Were climate change deniers funded by Peabody Energy?
The world’s largest privately owned coal company, Peabody Energy, has been exposed as a major financial backer for at least two dozen climate change denying organizations, lobby groups and proclaimed environmental science experts, according to documents presented in the firm’s bankruptcy proceedings at a St. Louis, Missouri, bankruptcy court.
“These groups collectively are the heart and soul of climate denial,” says Kert Davies, founder of the Climate Investigation Center, in correspondence with the Guardian. “It’s the broadest list I have seen of one company funding so many nodes in the denial machine.”
Many of the named organizations have been strong opponents of carbon-cutting programs and initiatives in the United States such as President Obama’s Clean Power Plan and the Environmental Protection Agency’s controls on power plant emissions along with working more globally to obstruct action on climate change. Groups found to have received funding from Peabody include the Center for the Study of Carbon Dioxide and Global Change and the American Legislative Exchange Council as well as climate change deniers Richard Lindzen, Willie Soon and lobbyist Richard Berman.
In response to the revelations, Peabody’s senior vice-presdent Vic Svec stated, “While we wouldn’t comment on alliances with particular organizations, Peabody has a track record of advancing responsible energy and environmental policies, and we support organizations that advocate sustainable mining, energy access and clean coal solutions, in line with our company’s leadership in these areas.”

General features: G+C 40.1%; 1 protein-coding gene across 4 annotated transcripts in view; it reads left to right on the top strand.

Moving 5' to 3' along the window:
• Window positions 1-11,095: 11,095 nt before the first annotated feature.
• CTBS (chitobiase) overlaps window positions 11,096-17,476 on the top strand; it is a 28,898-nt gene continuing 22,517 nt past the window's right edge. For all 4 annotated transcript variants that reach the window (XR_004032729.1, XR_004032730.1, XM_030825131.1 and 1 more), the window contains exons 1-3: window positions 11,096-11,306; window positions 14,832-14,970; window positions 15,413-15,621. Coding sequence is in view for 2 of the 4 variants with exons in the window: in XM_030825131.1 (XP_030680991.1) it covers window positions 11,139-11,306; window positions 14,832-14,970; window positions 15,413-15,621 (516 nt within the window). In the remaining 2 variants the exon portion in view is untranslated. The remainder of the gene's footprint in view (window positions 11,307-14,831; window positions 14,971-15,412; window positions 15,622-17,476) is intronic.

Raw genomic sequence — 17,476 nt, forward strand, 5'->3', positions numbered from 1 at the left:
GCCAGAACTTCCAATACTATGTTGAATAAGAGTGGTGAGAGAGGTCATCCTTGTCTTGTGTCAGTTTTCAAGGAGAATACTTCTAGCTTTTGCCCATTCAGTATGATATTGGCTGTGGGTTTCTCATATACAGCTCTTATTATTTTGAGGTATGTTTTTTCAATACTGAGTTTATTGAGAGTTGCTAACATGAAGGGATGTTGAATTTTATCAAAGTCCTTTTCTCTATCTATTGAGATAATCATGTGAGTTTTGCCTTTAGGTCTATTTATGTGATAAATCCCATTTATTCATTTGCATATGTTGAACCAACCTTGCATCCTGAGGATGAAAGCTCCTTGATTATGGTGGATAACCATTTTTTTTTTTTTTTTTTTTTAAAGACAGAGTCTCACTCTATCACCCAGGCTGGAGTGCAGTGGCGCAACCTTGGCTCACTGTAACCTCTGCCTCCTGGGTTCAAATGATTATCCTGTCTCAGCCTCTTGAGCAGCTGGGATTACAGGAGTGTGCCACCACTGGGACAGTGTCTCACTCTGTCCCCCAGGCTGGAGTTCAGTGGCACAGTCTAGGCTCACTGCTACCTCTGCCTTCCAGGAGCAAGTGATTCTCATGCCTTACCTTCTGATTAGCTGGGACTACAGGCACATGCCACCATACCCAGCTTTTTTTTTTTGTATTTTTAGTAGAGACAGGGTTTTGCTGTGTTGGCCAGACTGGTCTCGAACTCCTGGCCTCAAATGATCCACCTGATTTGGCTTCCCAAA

While the amounts paid by Peabody to each group have yet to be revealed, proceedings have revealed that the company was paying one of Barack Obama’s former law professors hundreds of thousands of dollars to fight against the U.S. Clean Power Plan. Laurence Tribe, a professor at Harvard Law School and former mentor of Mr. Obama’s, stated that since 2014 Peabody has paid him up to $75,000 a month and over $435,000 in total. Tribe spoke at a subcommittee meeting on the Environmental Protection Agency’s actions were akin to “burning the Constitution of the United States” and that the “EPA’s actions serve as a breathtaking example of executive overreach and an assertion of power beyond the agency’s authority.”
With 8,000 employees and worth an estimated $20 billion USD just a few years ago, Peabody Energy had begun its bankruptcy proceedings in April of this year, following a unprofitable expansion into Australian mining and a worldwide dip in coal prices which have sunk by 75 per cent since 2011, in large part due to cheaper natural gas prices and the growing use of alternative energy sources.
A new study finds that a sustained drop in oil prices can seriously hamper global efforts to reduce greenhouse gas emissions. Researchers at the International Institute for Applied Systems Analysis in Austria and the World Bank determined that global efforts to restrict the rise in average temperatures below 2 degrees Celsius will be impacted by oil that stays below $40-55 USD per barrel, arguing that the emissions increases from cheap oil are large enough to offset potential gains made by some countries’ Nationally Determined Contributions under current climate agreements, to the tune of up to 20 per cent of the total budget available for staying being the two degree mark.
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